Netherlands' coach Marco van Basten said it would be "difficult" for his team to qualify from a group containing the two world cup finalists, while Italy coach Roberto Donadoni said he had a "gut feeling" that the draw would turn out as it did.
Croatia manager Slavan Bilic, fresh from dashing England's hopes of featuring in next summer's event, was visibly pleased with his side's draw. Although Poland won their qualifying group with relative ease, Croatia and Germany will be favourites to progress from Group B, which also includes a weak Austria team.
It is a group, however, that threatens to provide a security headache for the tournament's organisers, given Germany and Poland's strong rivalry, Austria's geographical position and Croatia's poor track record of racist chanting and misbehaviour by its fans.
Defending European champion Greece will start its defence against Sweden in Salzburg on June 10 before playing Russia and Spain in the same Austrian city.
"It is certainly not an easy group," coach Otto Rehhagel said. "There's always lots of talk before games. I am a man of action. The most important thing is to have all players in good condition. As defending champions, we have an obligation to do well in the tournament."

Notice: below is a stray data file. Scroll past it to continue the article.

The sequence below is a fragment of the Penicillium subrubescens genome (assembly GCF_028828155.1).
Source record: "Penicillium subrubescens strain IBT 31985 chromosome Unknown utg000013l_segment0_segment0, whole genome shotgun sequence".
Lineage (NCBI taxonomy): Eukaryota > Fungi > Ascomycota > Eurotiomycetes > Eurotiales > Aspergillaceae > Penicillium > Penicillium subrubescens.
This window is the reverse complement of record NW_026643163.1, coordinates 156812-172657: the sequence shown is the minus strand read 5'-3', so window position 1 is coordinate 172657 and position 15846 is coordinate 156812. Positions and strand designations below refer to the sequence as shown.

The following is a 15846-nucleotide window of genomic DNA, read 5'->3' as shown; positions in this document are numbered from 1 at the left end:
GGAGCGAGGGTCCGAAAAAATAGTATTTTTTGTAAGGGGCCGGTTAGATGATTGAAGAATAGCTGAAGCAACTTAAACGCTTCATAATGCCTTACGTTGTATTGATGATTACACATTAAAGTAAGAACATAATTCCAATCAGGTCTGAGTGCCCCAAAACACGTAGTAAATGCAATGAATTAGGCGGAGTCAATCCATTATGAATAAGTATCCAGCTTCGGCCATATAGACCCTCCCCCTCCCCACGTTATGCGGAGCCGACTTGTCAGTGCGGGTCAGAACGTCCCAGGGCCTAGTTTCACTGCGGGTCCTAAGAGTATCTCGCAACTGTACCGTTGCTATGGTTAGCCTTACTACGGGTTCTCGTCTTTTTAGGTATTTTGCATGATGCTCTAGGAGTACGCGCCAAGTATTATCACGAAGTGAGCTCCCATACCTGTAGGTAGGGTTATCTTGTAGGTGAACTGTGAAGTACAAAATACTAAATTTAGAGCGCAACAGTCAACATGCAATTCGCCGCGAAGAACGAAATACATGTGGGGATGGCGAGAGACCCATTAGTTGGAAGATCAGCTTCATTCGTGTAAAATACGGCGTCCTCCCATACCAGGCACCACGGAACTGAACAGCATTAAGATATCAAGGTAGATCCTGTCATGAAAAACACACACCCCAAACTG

Despite the tough competition, the Swiss national team are likely to benefit from having the local supporters behind them. According to a recent survey, nine out of ten Swiss people consider the tournament the most important event of 2008.
The competition is also certain to attract a huge audience. The finals will be broadcast in 170 countries and the 31 matches being played next June are expected to be watched by some eight billion TV viewers.
Up to 5.4 million football fans are expected to follow the tournament in Switzerland, including 1.4 from abroad.
European football's governing body, Uefa, says it has received some eight million requests for the 1.05 million tickets that have gone on sale.
Uefa president Michel Platini calls Euro 2008 the toughest competition in world football and the third most popular sport event after the football World Cup and the Olympic Games.
According to a study published on Sunday by the credit card MasterCard, the tournament will generate more than 1.4 billion euros (SFr2.3 billion) for the European economy.
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Co-hosts Switzerland and Austria qualified automatically for the tournament, which takes place from June 7-29, 2008.
The 31 games will be played in four cities in Switzerland (Basel, Bern, Geneva and Zurich) and four cities in Austria (Innsbruck, Klagenfurt, Salzburg and Vienna). The final will be held in Vienna on June 29.
Switzerland will play its three qualifying matches in Basel.
Eight title winners took part in Sunday's draw, with Denmark the only previous champions not to have qualified. England are the other notable absentees.
Poland and Austria are the only two countries taking part in the tournament for the first time.